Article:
Most of "Dr. Stangelove" was photographed with no matte in the camera, thus exposing the entire 1.33 film frame. Many shots, however, were filmed with a 1.66 matte, reflecting Kubrick's intention to release the film to theaters in 1.66. Therefore, if you transfer this movie to tape using an unmatted film element, and you take the whole 1.33 frame for every shot, the aspect ratio will vary between 1.33 (shots filmed with no matte in the camera) and 1.66 (shots filmed with a 1.66 matte). But it seems self-evident that this is not the way any movie was ever intended to be seen, with the shape of the frame randomly bouncing around from shot to shot for no reason.
So why shoot it that way? Because Kubrick (and his cameraman) knew that one of two methods would be employed to ensure the aspect ratio of the theatrical presentation: either the theatrical printing negative, and therefore every release print sent to theaters, would have the 1.66 matte printed-in from start to finish, or each print would be shipped with written instructions for the projectionist to put a 1.
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419 of 477 people found the following review helpful
5.0 out of 5 stars A black comic masterpiece. A vast monumental farce. August 11, 2001
By A Customer
Format:VHS Tape
...Kubrik masterminded Dr. Strangelove, loosely basing the movie upon the book "Red Alert" (the book is a completely serious Cold War nuclear war scenario, but Strangelove is a complete and total farce). "Strangelove" came out a year or two after the Cuban October missile crisis, a year after US President John Kennedy was assassinated as well as 2 other contemporaneous films, the brilliant and paranoid "The Manchurian Candidate" and the serious treatment of the same book, "Fail Safe."
Kubrik originally set out to do a serious treatment of the book. But Kubrik found as he tried to develop the screenplay that he kept running into scenes that he ended up writing as satire. Recognizing the challenge, Kubrik enlisted the talents of one of the best comedic screenwriters in Hollywood, Terry Southern, to do the screenplay.
Casting the film was part genius and part hit-and-miss happy accident. ... Somehow Slim Pickens' name came up and Pickens accepted the role of the B-52 bomber pilot. Even more ironic yet, Slim Pickens was more conservative than Dan Blocker, but Pickens never caught on during the film's production that Dr. Strangelove was a comedy, much less a satire and a farce unsympathetic to the official propaganda of the cold war.
In of itself, it was a comic master stroke telling Pickens play the role seriously. Pickens was apparently no great wit, so Kubrik was able to keep Pickens completely unaware that Pickens was actually playing in a comedy, not a serious war movie (one can only assume that the humor of the situation was not lost on the other cast members, including James Earl Jones who played Capt. Kong's bombardier.. "Don't tell Slim this is all a big joke, we have to let him think this is a real war movie." ).
Other than Peter Sellers' roles, George C.
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94 of 107 people found the following review helpful
5.0 out of 5 stars Stop worrying and love this movie January 23, 2001
Format:DVD
Could a sane man initiate global mass-destruction? Can any political system that would destroy all life on earth as it valediction claim the moral high ground, now that we've entered a murder-suicide pact so absolute it even involves all future generations of life on earth? Liberalism, conservatism, capitalism, communism- they all become moot in the face of extinction.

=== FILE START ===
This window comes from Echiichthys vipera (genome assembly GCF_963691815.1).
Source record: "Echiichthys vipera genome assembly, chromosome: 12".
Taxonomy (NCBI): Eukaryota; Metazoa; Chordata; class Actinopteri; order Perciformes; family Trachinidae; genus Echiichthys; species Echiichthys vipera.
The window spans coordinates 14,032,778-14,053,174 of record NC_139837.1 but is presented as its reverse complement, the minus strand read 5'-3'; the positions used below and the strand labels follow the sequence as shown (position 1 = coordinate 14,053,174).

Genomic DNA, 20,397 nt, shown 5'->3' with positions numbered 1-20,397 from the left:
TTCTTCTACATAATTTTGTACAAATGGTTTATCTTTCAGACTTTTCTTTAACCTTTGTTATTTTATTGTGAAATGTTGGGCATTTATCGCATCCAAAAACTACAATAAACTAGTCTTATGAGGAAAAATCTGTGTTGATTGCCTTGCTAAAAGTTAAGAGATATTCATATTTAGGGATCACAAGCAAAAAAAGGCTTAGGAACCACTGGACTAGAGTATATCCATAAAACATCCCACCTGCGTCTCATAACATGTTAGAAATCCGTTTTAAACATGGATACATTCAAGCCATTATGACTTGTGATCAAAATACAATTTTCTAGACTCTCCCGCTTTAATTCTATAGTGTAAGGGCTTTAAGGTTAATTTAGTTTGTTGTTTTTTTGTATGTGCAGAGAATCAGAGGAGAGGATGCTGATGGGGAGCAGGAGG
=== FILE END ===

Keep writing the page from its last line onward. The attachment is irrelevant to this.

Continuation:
So we have "Dr. Strangelove," the movie that dares point out how our drive to destroy ourselves just might be some sort of twisted outgrowth of our libido. Hardly a moment goes by in this film without sexual text or context. Even the two bombs in the B-52 (named by its crew, "Leper Colony") are scribbled with what were then considered come-on lines. Deranged Gen. Jack D. Ripper (Sterling Hayden) has sent his air wing into the Soviet Union because he felt a "loss of essence" during the "physical act of love," and is certain this is caused by flouridated water.
Peter Sellars plays three roles, wimpy President Muffley, RAF Group Captain Lionel Mandrake and the title character, the bizarre, wheelchair-bound not-so-former Nazi advisor to the President. The awesome George C. Scott turns in a marvelous performance as Gen. Buck Turgidson, who has difficulty hiding his enthusiasm for Ripper's plan.
But the revelation here is Hayden (veteran of many a manly role), playing a character so concerned with losing his virility, he sets the world on course for an explosive and very final climax. Hayden's performance is a masterpiece of subtle derangement- no drooling or chewing the scenary. Watch for Sellar's reaction when he realizes Hayden's burly, muscular symbol of American power, in his medal-bejeweled Air Force uniform, is completely, irretrievably round the bend.
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is this in a regular bluray case
is it still being sold in that beautiful book-like packaging or is it now a release with a regular case?
Mar 19, 2010 by His Dudeness |  See all 3 posts
I just watched this last night!
Kubrick pushed cliches to the limit in this movie making it hilarious. I could say so much more.
May 26, 2007 by Xanadu2 |  See all 6 posts
What cover does the bluray have?
It's the one with the blue background
Jul 21, 2009 by Judas |  See all 2 posts
Outrageous price Be the first to reply